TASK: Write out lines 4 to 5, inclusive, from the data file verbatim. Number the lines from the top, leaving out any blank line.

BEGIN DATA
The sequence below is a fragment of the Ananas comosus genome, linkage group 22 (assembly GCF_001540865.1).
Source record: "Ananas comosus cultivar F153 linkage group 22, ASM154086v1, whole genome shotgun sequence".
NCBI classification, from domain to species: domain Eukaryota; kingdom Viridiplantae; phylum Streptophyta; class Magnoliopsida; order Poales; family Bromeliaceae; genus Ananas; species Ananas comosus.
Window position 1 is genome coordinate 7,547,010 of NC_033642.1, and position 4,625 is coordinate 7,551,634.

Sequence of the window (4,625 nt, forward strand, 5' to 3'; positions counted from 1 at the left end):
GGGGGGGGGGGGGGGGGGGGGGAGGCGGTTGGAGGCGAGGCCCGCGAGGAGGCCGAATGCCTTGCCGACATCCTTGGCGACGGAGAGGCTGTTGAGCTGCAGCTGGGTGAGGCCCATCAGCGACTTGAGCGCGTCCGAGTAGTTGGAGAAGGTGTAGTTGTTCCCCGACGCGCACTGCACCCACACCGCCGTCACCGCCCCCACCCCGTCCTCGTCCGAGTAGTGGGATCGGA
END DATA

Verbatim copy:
Window position 1 is genome coordinate 7,547,010 of NC_033642.1, and position 4,625 is coordinate 7,551,634.

Sequence of the window (4,625 nt, forward strand, 5' to 3'; positions counted from 1 at the left end):